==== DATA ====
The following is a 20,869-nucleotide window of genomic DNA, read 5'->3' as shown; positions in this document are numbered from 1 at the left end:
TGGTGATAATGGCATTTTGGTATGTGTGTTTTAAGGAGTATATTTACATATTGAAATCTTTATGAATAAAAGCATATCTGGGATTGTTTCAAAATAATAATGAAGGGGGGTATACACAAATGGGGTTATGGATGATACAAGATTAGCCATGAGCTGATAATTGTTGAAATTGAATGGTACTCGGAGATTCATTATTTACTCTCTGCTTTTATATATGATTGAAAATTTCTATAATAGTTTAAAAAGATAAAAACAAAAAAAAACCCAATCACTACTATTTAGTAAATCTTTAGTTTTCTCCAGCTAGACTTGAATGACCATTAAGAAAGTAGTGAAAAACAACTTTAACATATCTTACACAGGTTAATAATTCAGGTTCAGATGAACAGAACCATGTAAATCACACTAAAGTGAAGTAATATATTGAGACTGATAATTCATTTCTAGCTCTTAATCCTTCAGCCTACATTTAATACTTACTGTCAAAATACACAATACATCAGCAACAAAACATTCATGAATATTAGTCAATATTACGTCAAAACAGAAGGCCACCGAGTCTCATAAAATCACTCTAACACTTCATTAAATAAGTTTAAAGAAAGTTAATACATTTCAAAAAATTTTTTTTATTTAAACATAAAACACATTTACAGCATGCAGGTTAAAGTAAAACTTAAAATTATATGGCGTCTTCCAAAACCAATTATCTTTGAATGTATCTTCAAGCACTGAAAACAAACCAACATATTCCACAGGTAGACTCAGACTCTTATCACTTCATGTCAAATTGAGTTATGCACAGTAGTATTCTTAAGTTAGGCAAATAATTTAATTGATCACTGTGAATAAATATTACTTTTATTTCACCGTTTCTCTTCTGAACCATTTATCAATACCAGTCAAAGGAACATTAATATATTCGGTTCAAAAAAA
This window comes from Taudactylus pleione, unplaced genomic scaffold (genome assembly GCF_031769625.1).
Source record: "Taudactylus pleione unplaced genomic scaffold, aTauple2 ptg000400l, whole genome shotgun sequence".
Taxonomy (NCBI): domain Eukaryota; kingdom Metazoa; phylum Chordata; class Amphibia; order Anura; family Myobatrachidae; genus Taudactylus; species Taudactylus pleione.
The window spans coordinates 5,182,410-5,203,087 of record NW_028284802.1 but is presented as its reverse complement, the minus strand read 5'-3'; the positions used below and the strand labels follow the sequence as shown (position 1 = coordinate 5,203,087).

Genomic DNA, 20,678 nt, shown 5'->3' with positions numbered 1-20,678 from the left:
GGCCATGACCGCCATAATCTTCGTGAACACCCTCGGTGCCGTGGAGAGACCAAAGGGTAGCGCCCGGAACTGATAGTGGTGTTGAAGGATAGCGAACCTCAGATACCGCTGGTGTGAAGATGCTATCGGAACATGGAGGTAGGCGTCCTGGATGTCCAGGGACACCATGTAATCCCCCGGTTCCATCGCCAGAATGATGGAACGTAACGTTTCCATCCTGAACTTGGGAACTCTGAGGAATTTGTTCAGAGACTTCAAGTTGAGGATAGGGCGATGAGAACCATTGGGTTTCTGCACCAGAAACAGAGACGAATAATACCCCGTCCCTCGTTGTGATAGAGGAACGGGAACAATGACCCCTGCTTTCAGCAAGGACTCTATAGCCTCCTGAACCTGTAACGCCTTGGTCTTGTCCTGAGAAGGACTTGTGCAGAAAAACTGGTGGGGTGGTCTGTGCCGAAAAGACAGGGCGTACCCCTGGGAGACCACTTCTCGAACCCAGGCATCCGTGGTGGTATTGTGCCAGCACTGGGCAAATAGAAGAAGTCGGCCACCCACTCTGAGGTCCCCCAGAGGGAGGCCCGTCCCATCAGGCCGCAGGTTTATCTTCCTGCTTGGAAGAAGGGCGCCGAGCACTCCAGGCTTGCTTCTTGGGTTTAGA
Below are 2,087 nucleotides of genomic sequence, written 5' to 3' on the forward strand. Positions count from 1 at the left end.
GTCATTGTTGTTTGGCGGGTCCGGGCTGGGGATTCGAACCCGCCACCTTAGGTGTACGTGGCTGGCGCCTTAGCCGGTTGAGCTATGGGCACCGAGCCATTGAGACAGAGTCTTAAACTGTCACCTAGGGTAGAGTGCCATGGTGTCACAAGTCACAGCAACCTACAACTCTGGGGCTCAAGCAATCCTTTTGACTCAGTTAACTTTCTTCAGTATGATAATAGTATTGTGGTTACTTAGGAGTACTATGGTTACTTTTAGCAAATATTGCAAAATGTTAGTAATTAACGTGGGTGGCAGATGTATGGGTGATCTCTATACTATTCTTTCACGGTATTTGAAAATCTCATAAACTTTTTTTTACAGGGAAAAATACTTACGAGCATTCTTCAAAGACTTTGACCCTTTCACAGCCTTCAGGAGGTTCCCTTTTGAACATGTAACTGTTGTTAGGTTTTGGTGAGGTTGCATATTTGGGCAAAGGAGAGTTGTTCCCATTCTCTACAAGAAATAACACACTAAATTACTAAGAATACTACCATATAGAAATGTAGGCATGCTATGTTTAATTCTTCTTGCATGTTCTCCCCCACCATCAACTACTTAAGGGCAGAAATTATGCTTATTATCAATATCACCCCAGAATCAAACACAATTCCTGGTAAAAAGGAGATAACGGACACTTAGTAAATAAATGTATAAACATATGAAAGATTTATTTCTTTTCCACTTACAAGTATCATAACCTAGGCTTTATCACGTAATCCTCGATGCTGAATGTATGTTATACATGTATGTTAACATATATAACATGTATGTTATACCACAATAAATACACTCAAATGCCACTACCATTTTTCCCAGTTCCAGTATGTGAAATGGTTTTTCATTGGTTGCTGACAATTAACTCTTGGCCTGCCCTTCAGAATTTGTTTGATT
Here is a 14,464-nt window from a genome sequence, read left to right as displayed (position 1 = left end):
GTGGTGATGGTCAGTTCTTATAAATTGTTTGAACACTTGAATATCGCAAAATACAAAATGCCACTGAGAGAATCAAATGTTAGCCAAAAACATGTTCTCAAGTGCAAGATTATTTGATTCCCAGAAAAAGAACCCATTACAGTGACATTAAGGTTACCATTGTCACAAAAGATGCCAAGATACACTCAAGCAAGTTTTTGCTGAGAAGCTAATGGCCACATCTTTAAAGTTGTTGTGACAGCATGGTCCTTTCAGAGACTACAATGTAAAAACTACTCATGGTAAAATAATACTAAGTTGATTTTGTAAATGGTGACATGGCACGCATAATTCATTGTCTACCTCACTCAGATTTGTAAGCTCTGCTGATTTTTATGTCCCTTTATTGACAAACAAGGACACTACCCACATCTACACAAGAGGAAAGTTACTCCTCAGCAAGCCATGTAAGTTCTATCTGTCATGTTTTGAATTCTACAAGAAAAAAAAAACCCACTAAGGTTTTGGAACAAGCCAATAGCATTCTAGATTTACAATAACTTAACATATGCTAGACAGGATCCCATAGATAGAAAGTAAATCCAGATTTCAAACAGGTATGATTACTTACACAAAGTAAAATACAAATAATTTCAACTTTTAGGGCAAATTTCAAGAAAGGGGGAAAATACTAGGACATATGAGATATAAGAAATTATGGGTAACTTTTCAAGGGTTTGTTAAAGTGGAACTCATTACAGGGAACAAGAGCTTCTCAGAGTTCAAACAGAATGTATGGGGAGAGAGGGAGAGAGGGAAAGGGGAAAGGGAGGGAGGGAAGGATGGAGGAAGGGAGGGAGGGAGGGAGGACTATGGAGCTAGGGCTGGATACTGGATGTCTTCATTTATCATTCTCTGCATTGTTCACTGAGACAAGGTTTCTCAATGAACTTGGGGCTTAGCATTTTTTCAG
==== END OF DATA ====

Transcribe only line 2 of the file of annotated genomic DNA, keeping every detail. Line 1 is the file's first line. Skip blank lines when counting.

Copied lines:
TGGTGATAATGGCATTTTGGTATGTGTGTTTTAAGGAGTATATTTACATATTGAAATCTTTATGAATAAAAGCATATCTGGGATTGTTTCAAAATAATAATGAAGGGGGGTATACACAAATGGGGTTATGGATGATACAAGATTAGCCATGAGCTGATAATTGTTGAAATTGAATGGTACTCGGAGATTCATTATTTACTCTCTGCTTTTATATATGATTGAAAATTTCTATAATAGTTTAAAAAGATAAAAACAAAAAAAAACCCAATCACTACTATTTAGTAAATCTTTAGTTTTCTCCAGCTAGACTTGAATGACCATTAAGAAAGTAGTGAAAAACAACTTTAACATATCTTACACAGGTTAATAATTCAGGTTCAGATGAACAGAACCATGTAAATCACACTAAAGTGAAGTAATATATTGAGACTGATAATTCATTTCTAGCTCTTAATCCTTCAGCCTACATTTAATACTTACTGTCAAAATACACAATACATCAGCAACAAAACATTCATGAATATTAGTCAATATTACGTCAAAACAGAAGGCCACCGAGTCTCATAAAATCACTCTAACACTTCATTAAATAAGTTTAAAGAAAGTTAATACATTTCAAAAAATTTTTTTTATTTAAACATAAAACACATTTACAGCATGCAGGTTAAAGTAAAACTTAAAATTATATGGCGTCTTCCAAAACCAATTATCTTTGAATGTATCTTCAAGCACTGAAAACAAACCAACATATTCCACAGGTAGACTCAGACTCTTATCACTTCATGTCAAATTGAGTTATGCACAGTAGTATTCTTAAGTTAGGCAAATAATTTAATTGATCACTGTGAATAAATATTACTTTTATTTCACCGTTTCTCTTCTGAACCATTTATCAATACCAGTCAAAGGAACATTAATATATTCGGTTCAAAAAAA